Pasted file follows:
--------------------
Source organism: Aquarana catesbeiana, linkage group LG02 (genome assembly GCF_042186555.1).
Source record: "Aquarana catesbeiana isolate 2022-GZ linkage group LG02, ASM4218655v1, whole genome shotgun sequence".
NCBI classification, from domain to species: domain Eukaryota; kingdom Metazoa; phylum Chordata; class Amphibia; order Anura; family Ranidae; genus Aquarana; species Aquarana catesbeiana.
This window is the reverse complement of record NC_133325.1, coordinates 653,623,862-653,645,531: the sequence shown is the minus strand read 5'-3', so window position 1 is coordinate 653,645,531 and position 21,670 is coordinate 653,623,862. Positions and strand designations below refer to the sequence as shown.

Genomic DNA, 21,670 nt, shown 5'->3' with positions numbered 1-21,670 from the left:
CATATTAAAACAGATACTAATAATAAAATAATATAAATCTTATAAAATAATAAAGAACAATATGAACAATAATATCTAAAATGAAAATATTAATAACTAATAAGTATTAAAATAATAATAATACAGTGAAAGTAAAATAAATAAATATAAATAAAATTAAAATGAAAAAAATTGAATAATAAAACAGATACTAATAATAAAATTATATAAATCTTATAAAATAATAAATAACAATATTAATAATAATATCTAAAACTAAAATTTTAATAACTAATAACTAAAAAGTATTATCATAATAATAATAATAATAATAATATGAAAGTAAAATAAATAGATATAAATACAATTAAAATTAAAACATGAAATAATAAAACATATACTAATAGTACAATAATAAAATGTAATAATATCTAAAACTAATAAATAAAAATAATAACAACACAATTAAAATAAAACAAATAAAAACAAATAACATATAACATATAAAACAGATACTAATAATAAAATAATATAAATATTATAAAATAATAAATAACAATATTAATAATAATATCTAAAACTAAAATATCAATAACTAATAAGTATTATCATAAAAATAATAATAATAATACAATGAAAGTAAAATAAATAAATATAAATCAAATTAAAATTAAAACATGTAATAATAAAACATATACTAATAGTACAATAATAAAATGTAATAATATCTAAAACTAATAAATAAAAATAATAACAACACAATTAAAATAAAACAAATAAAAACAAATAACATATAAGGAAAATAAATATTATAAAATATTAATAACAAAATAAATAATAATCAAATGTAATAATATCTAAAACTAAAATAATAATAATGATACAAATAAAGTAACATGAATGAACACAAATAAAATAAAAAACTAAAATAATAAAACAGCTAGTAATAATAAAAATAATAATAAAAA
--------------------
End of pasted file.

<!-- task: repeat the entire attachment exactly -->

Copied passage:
Source organism: Aquarana catesbeiana, linkage group LG02 (genome assembly GCF_042186555.1).
Source record: "Aquarana catesbeiana isolate 2022-GZ linkage group LG02, ASM4218655v1, whole genome shotgun sequence".
NCBI classification, from domain to species: domain Eukaryota; kingdom Metazoa; phylum Chordata; class Amphibia; order Anura; family Ranidae; genus Aquarana; species Aquarana catesbeiana.
This window is the reverse complement of record NC_133325.1, coordinates 653,623,862-653,645,531: the sequence shown is the minus strand read 5'-3', so window position 1 is coordinate 653,645,531 and position 21,670 is coordinate 653,623,862. Positions and strand designations below refer to the sequence as shown.

Genomic DNA, 21,670 nt, shown 5'->3' with positions numbered 1-21,670 from the left:
CATATTAAAACAGATACTAATAATAAAATAATATAAATCTTATAAAATAATAAAGAACAATATGAACAATAATATCTAAAATGAAAATATTAATAACTAATAAGTATTAAAATAATAATAATACAGTGAAAGTAAAATAAATAAATATAAATAAAATTAAAATGAAAAAAATTGAATAATAAAACAGATACTAATAATAAAATTATATAAATCTTATAAAATAATAAATAACAATATTAATAATAATATCTAAAACTAAAATTTTAATAACTAATAACTAAAAAGTATTATCATAATAATAATAATAATAATAATATGAAAGTAAAATAAATAGATATAAATACAATTAAAATTAAAACATGAAATAATAAAACATATACTAATAGTACAATAATAAAATGTAATAATATCTAAAACTAATAAATAAAAATAATAACAACACAATTAAAATAAAACAAATAAAAACAAATAACATATAACATATAAAACAGATACTAATAATAAAATAATATAAATATTATAAAATAATAAATAACAATATTAATAATAATATCTAAAACTAAAATATCAATAACTAATAAGTATTATCATAAAAATAATAATAATAATACAATGAAAGTAAAATAAATAAATATAAATCAAATTAAAATTAAAACATGTAATAATAAAACATATACTAATAGTACAATAATAAAATGTAATAATATCTAAAACTAATAAATAAAAATAATAACAACACAATTAAAATAAAACAAATAAAAACAAATAACATATAAGGAAAATAAATATTATAAAATATTAATAACAAAATAAATAATAATCAAATGTAATAATATCTAAAACTAAAATAATAATAATGATACAAATAAAGTAACATGAATGAACACAAATAAAATAAAAAACTAAAATAATAAAACAGCTAGTAATAATAAAAATAATAATAAAAA